Well, spring has been officially here for more than a week now – and the unusually warm temperatures sure have me ready to get out in the garden and get planting. And I don’t think I’m alone. Nurseries and garden centers in the area are scrambling to get their plants in earlier than usual to meet customer demands. But this recent cold front has helped snap me back to my senses, at least for a few days. We might be having an early spring, but we still have a good while until the threat of spring frosts are over. Not that a little frost bothers our hardy North Country native plants.
Labrador violet (Viola labradorica), a great native groundcover with beautiful purple flowers and foliage, was flowering through the snow at the nursery last fall on October 29 and it is already flowering this spring! Now that is what I call one tough little plant.
So instead of rushing out and buying a bunch of plants, now is a great time to do some planning if you haven’t already. Just like you should have a grocery list when you go to the store to keep yourself from buying too many unhealthy (but all too tempting) snacks, you should have a plan before you arrive at the nursery (And of course part of that plan should be to buy native plants – but more on that in future posts). Otherwise, those displays of pretty flowers will suck you right in!
Remember, when selecting plants for the garden, whether native or not, always keep in mind site conditions such as sun, soil, and water. You also want to be sure to think about your zone. If you keep these things in mind, they can help stop you from those impulse plant purchases for plants that may look pretty in the catalog or on the shelf, but just aren’t meant to grow in our area. If the right plant isn’t in the right place, you can have the greenest thumb in the world, but still not be able to make it grow.
Plant Hardiness Zone Maps help gardeners determine which plants are most likely to thrive in a location. Even when gardening with native plants, you have to keep zones in mind. For example New York State covers zones 3-7. So there might be plants native to southern New York zones 6 or 7, but they aren’t for us – since the park is mostly zone 4.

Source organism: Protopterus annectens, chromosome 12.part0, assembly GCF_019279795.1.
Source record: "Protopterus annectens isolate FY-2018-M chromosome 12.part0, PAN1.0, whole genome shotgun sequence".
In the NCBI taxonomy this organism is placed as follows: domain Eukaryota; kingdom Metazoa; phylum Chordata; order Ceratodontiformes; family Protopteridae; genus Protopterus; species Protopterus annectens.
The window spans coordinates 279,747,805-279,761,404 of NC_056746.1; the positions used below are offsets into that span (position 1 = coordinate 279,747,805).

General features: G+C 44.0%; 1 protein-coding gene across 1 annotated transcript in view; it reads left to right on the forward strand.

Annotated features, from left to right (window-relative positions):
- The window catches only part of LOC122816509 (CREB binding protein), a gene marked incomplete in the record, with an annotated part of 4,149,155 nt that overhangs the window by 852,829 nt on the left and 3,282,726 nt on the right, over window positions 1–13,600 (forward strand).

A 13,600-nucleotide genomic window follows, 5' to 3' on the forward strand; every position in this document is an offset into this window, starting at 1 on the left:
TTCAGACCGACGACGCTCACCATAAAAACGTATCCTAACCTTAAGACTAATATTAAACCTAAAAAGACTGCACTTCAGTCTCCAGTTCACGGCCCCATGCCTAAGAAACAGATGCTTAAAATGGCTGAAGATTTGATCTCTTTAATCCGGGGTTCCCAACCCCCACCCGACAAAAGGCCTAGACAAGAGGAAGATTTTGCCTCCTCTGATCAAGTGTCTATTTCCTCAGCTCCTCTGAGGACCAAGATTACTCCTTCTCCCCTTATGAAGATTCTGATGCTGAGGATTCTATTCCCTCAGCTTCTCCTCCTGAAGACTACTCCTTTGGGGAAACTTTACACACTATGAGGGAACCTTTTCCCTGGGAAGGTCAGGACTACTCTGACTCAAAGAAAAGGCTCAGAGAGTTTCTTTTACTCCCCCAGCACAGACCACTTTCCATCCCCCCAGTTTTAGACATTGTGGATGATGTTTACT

If you are an experienced gardener, you are probably very familiar with what zone you are gardening in – or at least you might think you are! In late January the USDA released a new version of hardiness zone maps for 2012.
Hardiness zones are based on the average low winter temperature. Zones are divided by 10 degree increments, with a and b subsections for 5 degree increments. In the new 2012 maps many locations across the country shifted and became a subsection warmer. So if you were a 4a you might now be a 4b, and if you were a 4b you might now be a 5a. This new map is based on 30 years of temperature data, from 1976-2005, and was created with new and improved algorithms that took elevation and other terrain features into account. The old maps were based on a shorter and older temperature record, and simpler modeling, so they had become outdated. The new maps are much more accurate for our current conditions.
Another great thing about the new map is that it is also now interactive – so it is much easier to see exactly what zone you are in. You can just enter your zip code and ta-da – the site will tell you what your new zone is! Click here to go to the USDA website and enter your zip code to try it out.
Take a look at the map and see if your zone shifted. If it did, there might be some new plants that you might want to go ahead and try out this year that you hadn’t tried before. I wouldn’t go out and plant a dozen of something new, but maybe get a few and see how they do. I know I might add some Sweetspire, Itea virginica, a great native alternative to the popular non-native butterfly bush, to some of my own gardens and see how it does. According to the new maps – it should do just fine! But I think I will do some testing on my own first for my own specific site conditions. After all, algorithms and equations are great, but they aren’t Mother Nature!
More info on local weather and gardening from Cornell Cooperative Extension can be found online.
Photos: Labrador violet flowering in the snow last October, and already again this spring.
Emily DeBolt and her husband Chris own Fiddlehead Creek Farm and Native Plant Nursery in Hartford, NY where they grow a wide variety of plants native to New York and the Adirondacks for sustainable landscapes.